When you want to promote your expertise to customers and prospects, blogging and regular publications such as email newsletters can be powerful tools. (Print newsletters can still be a wise choice in certain situations.)
I’ve worked on hundreds of blogs, newsletters, and other publications over the years, and watched other organizations grapple with them. I’ve learned that successful publications share five characteristics. You may be able to limp along with only three or four of them, but sustained success demands all five.
1. A specific objective.
I’ve lost count of the number of meetings I’ve attended in which someone suggests starting a blog or newsletter. Everyone agrees it’s a good idea, but nobody can offer more than a vague sense of what it should accomplish. “We can have posts about our products” is not a specific objective. Nor is “We can share stories about our people.” Programs with vague objectives invariably become a mishmash of this, that, and the other. That makes it tougher to sustain a steady flow of content, and readers never quite know what to expect.
Compare that to “We’ll explain recent regulatory actions to C-level managers and provide basic advice about compliance.” Or “We’ll strengthen our brand image among employees by sharing stories of how other associates have delivered excellence to customers.” Now you’re moving in the right direction.
2. A firm schedule.
I’ve never seen a well-thought-out program die because nobody could think of anything to say, or because there wasn’t an audience that needed to hear it. Instead, most blogs and newsletters fall apart because they lack a firm schedule.
To be an effective communications tool, a blog or newsletter must be consistent and regular. That’s not for the readers’ benefit — it’s for the organization producing it. If distribution plans are vague (“let’s send one out sometime this month”) or hazy (“we’ll send another when we have something new to say”), the program is destined to die.
Management must commit to a certain number of posts or newsletters each year and determine exactly when they should arrive on readers’ displays or desks. The communications team can then develop a schedule outlining when every step must be completed, making sure every participant knows what he or she is expected to do and when.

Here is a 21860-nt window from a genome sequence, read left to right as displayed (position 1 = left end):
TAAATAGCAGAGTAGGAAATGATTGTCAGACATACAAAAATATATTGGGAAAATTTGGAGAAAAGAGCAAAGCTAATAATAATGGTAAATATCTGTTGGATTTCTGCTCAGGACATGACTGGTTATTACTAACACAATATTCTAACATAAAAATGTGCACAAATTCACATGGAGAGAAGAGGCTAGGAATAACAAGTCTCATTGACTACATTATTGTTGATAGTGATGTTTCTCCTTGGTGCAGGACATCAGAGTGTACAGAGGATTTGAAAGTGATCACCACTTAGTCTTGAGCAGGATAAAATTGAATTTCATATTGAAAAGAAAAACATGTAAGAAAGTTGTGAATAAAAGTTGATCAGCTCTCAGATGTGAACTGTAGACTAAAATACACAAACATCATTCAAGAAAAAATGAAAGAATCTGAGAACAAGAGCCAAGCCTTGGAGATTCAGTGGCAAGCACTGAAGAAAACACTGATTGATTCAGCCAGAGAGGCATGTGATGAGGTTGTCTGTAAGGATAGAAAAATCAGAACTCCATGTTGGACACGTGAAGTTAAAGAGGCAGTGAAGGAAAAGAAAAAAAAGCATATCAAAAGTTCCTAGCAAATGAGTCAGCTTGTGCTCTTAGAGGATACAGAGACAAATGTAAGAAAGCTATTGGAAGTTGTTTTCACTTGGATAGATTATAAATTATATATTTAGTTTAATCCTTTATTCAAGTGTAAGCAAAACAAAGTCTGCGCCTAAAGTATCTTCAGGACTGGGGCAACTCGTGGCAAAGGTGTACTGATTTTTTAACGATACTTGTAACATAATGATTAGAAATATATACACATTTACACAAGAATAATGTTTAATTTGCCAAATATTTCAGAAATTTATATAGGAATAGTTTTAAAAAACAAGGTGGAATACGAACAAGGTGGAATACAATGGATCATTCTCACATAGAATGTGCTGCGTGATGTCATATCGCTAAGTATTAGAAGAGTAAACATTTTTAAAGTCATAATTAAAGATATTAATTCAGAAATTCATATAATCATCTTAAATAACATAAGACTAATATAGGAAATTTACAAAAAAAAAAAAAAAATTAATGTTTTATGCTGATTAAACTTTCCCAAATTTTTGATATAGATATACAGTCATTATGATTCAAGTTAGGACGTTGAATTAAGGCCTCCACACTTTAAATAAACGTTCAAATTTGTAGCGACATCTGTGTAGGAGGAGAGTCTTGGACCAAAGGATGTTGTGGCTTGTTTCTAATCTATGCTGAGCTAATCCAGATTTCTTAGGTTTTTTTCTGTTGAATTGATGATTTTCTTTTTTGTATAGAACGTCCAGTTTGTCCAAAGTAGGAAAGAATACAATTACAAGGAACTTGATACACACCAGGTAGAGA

3. Empower an enforcer.
Someone must drive the process, keeping everyone on their toes and on time. When people are told that they have to complete something by a certain date, and they know they’ll be held accountable, they’re much more likely to do it.
Choose that enforcer carefully. A lower-level employee with little perceived authority may not be able to motivate a powerful vice president into action. A staffer with an already-overwhelming workload will give this new responsibility a low priority, watching with cynical satisfaction as it quickly dies.
An alternate approach is to outsource management of the process to a freelance writer, graphic designer, ad agency or public relations firm. Outsiders don’t face the same internal pressures as staff people. Because they aren’t face-to-face with the staff all day, they can afford to be the “bad guys,” pushing, prodding, and even nagging.
4. Get buy-in.
If top management decrees that the program is a priority for the organization, it will get the attention it needs to succeed. If the CEO makes it clear that she expects everything to get done on time, it will. That gives your enforcer powerful, effective leverage against the most recalcitrant manager.
5. Make it relevant.
If your posts or newsletter contain current, practical information that will help your audience do whatever they do more effectively, they’ll make the time to read it. If they provide examples of the expertise you offer, they’ll keep you in mind when they need help. If they know that each issue contains valuable insights, they’ll trust you.
But if what you develop is nothing more than a thinly veiled “gosh, aren’t we wonderful” missive, not even the best schedule and most skillful enforcer will save it.